Wed -- 01:46 PM EDT     4.61 feet High Tide
Wed -- 06:47 PM EDT     Moonrise
Wed -- 07:07 PM EDT     Sunset
Wed -- 08:31 PM EDT     -0.86 feet Low Tide
Wed -- 09:43 PM EDT     Full Moon
Tide / Current data from XTide NOT FOR NAVIGATION
Sorry tide depth graphs only, please select another station.

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3.74.34.33.72.61.40.4-0.4-0.7-0.21.12.63.74.44.64.23.220.9-0.1-0.7-0.70.21.7

Weather Map and Satellite Images
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GOES Local Image of Northeast    EDIT
NOTE: East coast views moved to GEOS-16. They are experimental and not well supported by NOAA so they may not be correct so be warned. This change required redoing a large amount of the GOES code. If the image you are expecting is not showing, please let me know. You may need to use the EDIT function to update your location.
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Wind Forecast for Albany, NY (17,4,5,8)
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Ground Weather Radar Station Albany, NY
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Disclaimer:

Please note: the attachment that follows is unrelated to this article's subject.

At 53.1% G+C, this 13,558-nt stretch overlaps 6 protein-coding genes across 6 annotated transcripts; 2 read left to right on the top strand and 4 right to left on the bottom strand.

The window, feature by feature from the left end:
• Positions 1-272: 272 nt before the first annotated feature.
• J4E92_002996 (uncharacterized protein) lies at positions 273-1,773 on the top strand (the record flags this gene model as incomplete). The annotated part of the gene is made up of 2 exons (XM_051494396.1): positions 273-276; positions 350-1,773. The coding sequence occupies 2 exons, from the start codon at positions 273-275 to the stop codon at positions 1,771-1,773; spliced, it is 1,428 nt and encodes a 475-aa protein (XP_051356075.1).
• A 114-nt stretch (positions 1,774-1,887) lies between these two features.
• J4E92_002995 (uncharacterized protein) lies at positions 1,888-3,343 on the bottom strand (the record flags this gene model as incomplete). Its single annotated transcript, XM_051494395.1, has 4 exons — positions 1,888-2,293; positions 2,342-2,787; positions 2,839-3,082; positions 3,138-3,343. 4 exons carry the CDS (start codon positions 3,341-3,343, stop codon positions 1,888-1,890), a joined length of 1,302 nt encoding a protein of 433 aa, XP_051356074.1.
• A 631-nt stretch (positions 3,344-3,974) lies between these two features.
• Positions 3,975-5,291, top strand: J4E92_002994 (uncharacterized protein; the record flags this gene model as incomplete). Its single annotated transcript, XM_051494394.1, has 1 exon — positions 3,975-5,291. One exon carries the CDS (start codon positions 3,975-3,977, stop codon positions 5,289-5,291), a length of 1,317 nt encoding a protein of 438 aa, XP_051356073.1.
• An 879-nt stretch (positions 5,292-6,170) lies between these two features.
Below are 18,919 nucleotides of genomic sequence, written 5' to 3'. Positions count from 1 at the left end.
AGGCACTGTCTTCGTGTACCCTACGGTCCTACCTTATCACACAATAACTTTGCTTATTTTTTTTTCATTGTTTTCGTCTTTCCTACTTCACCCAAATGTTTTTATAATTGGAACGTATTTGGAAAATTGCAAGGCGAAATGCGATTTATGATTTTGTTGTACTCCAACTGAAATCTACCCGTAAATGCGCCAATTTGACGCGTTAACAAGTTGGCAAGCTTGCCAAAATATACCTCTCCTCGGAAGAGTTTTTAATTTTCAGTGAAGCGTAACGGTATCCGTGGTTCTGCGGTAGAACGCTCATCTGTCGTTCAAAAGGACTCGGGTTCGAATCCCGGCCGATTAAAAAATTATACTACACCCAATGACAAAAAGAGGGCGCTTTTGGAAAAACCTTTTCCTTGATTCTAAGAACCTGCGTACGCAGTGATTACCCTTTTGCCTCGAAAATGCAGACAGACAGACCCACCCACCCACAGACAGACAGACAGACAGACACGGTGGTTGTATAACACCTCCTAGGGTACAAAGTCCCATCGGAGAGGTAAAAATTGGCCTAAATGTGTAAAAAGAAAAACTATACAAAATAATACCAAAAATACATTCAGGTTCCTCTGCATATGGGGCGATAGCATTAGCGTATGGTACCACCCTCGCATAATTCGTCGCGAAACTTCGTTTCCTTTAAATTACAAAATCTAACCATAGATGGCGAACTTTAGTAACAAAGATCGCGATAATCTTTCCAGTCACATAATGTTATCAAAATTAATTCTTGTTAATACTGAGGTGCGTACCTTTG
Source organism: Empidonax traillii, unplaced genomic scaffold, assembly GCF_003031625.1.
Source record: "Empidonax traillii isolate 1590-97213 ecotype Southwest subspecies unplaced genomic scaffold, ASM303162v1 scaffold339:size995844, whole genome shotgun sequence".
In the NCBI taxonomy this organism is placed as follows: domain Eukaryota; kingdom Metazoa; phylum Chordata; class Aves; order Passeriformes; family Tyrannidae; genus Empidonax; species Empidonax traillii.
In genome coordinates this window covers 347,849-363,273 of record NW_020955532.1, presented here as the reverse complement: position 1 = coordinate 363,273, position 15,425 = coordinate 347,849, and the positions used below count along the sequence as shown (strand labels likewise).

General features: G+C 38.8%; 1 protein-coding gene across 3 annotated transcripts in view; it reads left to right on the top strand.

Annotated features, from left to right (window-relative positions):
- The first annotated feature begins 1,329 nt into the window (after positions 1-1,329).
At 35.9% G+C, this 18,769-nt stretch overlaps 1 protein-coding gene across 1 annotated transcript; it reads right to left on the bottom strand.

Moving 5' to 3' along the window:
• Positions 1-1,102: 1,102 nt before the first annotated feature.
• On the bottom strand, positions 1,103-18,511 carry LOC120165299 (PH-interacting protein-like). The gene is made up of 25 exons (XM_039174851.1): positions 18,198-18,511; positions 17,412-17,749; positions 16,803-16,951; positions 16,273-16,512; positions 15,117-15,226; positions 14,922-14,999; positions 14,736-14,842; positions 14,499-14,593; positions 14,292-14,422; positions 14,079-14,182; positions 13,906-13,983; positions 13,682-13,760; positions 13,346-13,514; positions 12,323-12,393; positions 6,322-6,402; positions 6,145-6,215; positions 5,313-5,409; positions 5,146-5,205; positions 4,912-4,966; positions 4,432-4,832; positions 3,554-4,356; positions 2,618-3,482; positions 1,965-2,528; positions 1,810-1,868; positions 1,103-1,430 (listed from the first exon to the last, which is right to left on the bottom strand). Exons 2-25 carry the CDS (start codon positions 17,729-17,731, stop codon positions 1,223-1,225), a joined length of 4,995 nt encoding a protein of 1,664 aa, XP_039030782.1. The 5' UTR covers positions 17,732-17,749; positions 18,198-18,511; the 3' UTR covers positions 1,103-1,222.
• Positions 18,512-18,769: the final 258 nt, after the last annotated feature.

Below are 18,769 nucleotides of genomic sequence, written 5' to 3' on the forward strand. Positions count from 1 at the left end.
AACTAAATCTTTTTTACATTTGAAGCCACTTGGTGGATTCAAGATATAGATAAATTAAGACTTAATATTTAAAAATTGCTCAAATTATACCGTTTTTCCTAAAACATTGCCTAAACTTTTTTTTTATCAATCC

The information on this web site has not been checked for accuracy. It is for entertainment purposes only and should be independently verified before using for any other reason. There are five sources. 1) Documents and manuals from a variety of sources. These have not been checked for accuracy and in many cases have not even been read by anyone associated with L-36.com. I have no idea of they are useful or accurate, I leave that to the reader. 2) Articles others have written and submitted. If you have questions on these, please contact the author. 3) Articles that represent my personal opinions. These are intended to promote thought and for entertainment. These are not intended to be fact, they are my opinions. 4) Small programs that generate result presented on a web page. Like any computer program, these may and in some cases do have errors. Almost all of these also make simplifying assumptions so they are not totally accurate even if there are no errors. Please verify all results. 5) Weather information is from numerious of sources and is presented automatically. It is not checked for accuracy either by anyone at L-36.com or by the source which is typically the US Government. See the NOAA web site for their disclaimer. Finally, tide and current data on this site is from 2007 and 2008 data bases, which may contain even older data. Changes in harbors due to building or dredging change tides and currents and for that reason many of the locations presented are no longer supported by newer data bases. For example, there is very little tidal current data in newer data bases so current data is likely wrong to some extent. This data is NOT FOR NAVIGATION. See the XTide disclaimer for details. In addition, tide and current are influenced by storms, river flow, and other factors beyond the ability of any predictive program.